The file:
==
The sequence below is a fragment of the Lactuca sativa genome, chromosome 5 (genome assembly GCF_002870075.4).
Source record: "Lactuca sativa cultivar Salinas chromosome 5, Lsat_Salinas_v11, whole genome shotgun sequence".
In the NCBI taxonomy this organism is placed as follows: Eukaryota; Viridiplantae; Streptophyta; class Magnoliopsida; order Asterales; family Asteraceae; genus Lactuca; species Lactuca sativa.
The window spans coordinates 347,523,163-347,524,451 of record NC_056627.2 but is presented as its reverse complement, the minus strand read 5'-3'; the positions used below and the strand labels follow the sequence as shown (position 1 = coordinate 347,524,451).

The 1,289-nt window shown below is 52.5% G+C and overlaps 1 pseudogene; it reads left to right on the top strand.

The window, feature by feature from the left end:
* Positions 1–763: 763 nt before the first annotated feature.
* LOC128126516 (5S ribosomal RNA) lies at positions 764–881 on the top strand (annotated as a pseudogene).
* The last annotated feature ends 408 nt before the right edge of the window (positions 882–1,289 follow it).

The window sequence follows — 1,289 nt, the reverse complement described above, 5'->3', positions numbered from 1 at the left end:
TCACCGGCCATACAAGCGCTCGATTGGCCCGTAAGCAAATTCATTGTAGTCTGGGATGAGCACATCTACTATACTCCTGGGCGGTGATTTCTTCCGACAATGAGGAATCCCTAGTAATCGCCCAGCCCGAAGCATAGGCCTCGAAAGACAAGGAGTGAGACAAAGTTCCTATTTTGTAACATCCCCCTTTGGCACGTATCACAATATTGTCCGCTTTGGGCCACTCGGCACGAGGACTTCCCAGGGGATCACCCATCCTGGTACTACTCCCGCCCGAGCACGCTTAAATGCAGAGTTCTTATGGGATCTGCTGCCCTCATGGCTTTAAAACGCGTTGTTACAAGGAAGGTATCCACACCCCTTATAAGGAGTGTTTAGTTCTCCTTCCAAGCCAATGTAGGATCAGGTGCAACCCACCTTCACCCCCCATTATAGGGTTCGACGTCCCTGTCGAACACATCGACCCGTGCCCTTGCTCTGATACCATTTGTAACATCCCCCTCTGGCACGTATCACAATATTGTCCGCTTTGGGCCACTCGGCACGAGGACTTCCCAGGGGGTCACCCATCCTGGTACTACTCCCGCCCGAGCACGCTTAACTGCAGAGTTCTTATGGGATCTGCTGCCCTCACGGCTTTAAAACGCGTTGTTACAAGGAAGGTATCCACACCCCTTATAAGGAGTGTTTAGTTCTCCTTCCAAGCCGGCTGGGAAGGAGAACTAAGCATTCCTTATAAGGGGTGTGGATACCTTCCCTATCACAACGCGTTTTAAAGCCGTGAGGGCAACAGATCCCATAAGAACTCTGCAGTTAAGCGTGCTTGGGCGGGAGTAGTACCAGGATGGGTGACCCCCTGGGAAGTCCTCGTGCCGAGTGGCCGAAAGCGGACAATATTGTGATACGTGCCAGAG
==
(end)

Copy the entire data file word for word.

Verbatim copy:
The sequence below is a fragment of the Lactuca sativa genome, chromosome 5 (genome assembly GCF_002870075.4).
Source record: "Lactuca sativa cultivar Salinas chromosome 5, Lsat_Salinas_v11, whole genome shotgun sequence".
In the NCBI taxonomy this organism is placed as follows: Eukaryota; Viridiplantae; Streptophyta; class Magnoliopsida; order Asterales; family Asteraceae; genus Lactuca; species Lactuca sativa.
The window spans coordinates 347,523,163-347,524,451 of record NC_056627.2 but is presented as its reverse complement, the minus strand read 5'-3'; the positions used below and the strand labels follow the sequence as shown (position 1 = coordinate 347,524,451).

The 1,289-nt window shown below is 52.5% G+C and overlaps 1 pseudogene; it reads left to right on the top strand.

The window, feature by feature from the left end:
* Positions 1–763: 763 nt before the first annotated feature.
* LOC128126516 (5S ribosomal RNA) lies at positions 764–881 on the top strand (annotated as a pseudogene).
* The last annotated feature ends 408 nt before the right edge of the window (positions 882–1,289 follow it).

The window sequence follows — 1,289 nt, the reverse complement described above, 5'->3', positions numbered from 1 at the left end:
TCACCGGCCATACAAGCGCTCGATTGGCCCGTAAGCAAATTCATTGTAGTCTGGGATGAGCACATCTACTATACTCCTGGGCGGTGATTTCTTCCGACAATGAGGAATCCCTAGTAATCGCCCAGCCCGAAGCATAGGCCTCGAAAGACAAGGAGTGAGACAAAGTTCCTATTTTGTAACATCCCCCTTTGGCACGTATCACAATATTGTCCGCTTTGGGCCACTCGGCACGAGGACTTCCCAGGGGATCACCCATCCTGGTACTACTCCCGCCCGAGCACGCTTAAATGCAGAGTTCTTATGGGATCTGCTGCCCTCATGGCTTTAAAACGCGTTGTTACAAGGAAGGTATCCACACCCCTTATAAGGAGTGTTTAGTTCTCCTTCCAAGCCAATGTAGGATCAGGTGCAACCCACCTTCACCCCCCATTATAGGGTTCGACGTCCCTGTCGAACACATCGACCCGTGCCCTTGCTCTGATACCATTTGTAACATCCCCCTCTGGCACGTATCACAATATTGTCCGCTTTGGGCCACTCGGCACGAGGACTTCCCAGGGGGTCACCCATCCTGGTACTACTCCCGCCCGAGCACGCTTAACTGCAGAGTTCTTATGGGATCTGCTGCCCTCACGGCTTTAAAACGCGTTGTTACAAGGAAGGTATCCACACCCCTTATAAGGAGTGTTTAGTTCTCCTTCCAAGCCGGCTGGGAAGGAGAACTAAGCATTCCTTATAAGGGGTGTGGATACCTTCCCTATCACAACGCGTTTTAAAGCCGTGAGGGCAACAGATCCCATAAGAACTCTGCAGTTAAGCGTGCTTGGGCGGGAGTAGTACCAGGATGGGTGACCCCCTGGGAAGTCCTCGTGCCGAGTGGCCGAAAGCGGACAATATTGTGATACGTGCCAGAG